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[spee-shuh s] /ˈspi ʃəs/
apparently good or right though lacking real merit; superficially pleasing or plausible:
specious arguments.
pleasing to the eye but deceptive.
Obsolete. pleasing to the eye; fair.
Origin of specious
1350-1400; Middle English < Latin speciōsus fair, good-looking, beautiful, equivalent to speci(ēs) (see species) + -ōsus -ous
Related forms
speciously, adverb
speciousness, noun
nonspecious, adjective
nonspeciously, adverb
nonspeciousness, noun
unspecious, adjective
unspeciously, adverb
unspeciousness, noun
Can be confused
specie, species, specious.
1. See plausible. 2. false, misleading.
1, 2. genuine. Unabridged
Based on the Random House Dictionary, © Random House, Inc. 2017.
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Examples from the Web for specious
Contemporary Examples
Historical Examples
  • specious enough is that argument: but shortsighted more than enough.

    Sermons for the Times Charles Kingsley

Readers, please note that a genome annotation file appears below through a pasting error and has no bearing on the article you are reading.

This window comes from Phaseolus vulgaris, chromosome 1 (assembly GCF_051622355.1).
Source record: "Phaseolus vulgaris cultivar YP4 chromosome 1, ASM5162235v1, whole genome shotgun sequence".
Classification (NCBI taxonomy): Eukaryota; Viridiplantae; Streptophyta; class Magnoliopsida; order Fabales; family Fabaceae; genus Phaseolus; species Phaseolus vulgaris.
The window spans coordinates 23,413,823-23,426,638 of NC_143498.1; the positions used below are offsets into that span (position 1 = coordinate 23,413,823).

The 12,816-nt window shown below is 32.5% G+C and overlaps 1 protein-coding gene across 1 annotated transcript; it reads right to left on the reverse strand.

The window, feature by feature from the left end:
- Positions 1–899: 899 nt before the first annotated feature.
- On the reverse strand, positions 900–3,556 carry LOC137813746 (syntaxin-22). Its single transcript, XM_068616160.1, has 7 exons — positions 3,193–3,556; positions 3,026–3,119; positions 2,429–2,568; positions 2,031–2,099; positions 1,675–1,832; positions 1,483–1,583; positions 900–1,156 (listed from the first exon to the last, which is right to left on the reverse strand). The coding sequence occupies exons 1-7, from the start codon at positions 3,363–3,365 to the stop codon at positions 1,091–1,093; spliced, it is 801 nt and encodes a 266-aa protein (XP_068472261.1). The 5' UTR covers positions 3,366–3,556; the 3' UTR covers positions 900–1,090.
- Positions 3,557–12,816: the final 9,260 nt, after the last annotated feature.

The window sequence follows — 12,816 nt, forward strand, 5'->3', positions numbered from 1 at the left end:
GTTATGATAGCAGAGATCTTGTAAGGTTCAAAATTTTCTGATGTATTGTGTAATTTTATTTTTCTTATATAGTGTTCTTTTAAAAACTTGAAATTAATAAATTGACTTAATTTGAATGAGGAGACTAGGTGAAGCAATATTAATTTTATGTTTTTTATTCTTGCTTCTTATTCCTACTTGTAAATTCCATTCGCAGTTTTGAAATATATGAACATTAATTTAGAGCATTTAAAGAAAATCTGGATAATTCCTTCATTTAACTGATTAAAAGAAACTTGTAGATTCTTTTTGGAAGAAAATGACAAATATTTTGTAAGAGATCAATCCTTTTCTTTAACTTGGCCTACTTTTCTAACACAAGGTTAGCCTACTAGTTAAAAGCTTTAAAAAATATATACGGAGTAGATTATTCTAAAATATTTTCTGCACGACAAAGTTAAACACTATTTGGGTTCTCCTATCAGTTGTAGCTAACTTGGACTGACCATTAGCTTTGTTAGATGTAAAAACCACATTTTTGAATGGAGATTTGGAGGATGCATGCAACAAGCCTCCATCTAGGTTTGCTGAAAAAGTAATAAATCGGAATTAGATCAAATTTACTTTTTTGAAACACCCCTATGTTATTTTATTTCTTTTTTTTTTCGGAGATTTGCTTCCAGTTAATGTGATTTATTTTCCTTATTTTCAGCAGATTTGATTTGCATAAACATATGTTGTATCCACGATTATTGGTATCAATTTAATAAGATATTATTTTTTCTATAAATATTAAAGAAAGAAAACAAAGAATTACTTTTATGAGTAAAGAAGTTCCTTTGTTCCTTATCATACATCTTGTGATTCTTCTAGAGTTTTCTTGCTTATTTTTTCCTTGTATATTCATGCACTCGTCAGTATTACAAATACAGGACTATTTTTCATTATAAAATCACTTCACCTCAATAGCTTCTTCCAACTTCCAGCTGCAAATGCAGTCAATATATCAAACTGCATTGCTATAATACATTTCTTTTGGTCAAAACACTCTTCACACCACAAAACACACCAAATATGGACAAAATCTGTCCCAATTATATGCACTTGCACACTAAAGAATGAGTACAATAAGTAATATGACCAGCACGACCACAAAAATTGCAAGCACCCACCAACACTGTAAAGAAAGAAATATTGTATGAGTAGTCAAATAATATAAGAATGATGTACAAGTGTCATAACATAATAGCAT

• A specious method of hiding defects in timber, by chopping it in pieces.

    The Sailor's Word-Book William Henry Smyth
  • The Viavi people are said to be obtaining such permission for use of schoolhouses under the specious plea of social hygiene.

  • Really, your ladyship talks of servants as if they were not born of the Christian specious.

    Joseph Andrews, Vol. 2 Henry Fielding
  • He could not bear to think that his friend should one day find him, too, a bit of specious insincerity.

    Ewing\'s Lady Harry Leon Wilson
British Dictionary definitions for specious


apparently correct or true, but actually wrong or false
deceptively attractive in appearance
Derived Forms
speciously, adverb
speciousness, noun
Word Origin
C14 (originally: fair): from Latin speciōsus plausible, from speciēs outward appearance, from specere to look at
Collins English Dictionary - Complete & Unabridged 2012 Digital Edition
© William Collins Sons & Co. Ltd. 1979, 1986 © HarperCollins
Publishers 1998, 2000, 2003, 2005, 2006, 2007, 2009, 2012
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Contemporary definitions for specious

plausible but not true; based on pretense; sophistic

Word Origin

Latin specissus 'beautiful, plausible''s 21st Century Lexicon
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Word Origin and History for specious

c.1400, "pleasing to the sight, fair," from Latin speciosus "good-looking, beautiful," from species "appearance" (see species). Meaning "seemingly desirable, reasonable or probable, but not really so" is first recorded 1610s.

Online Etymology Dictionary, © 2010 Douglas Harper
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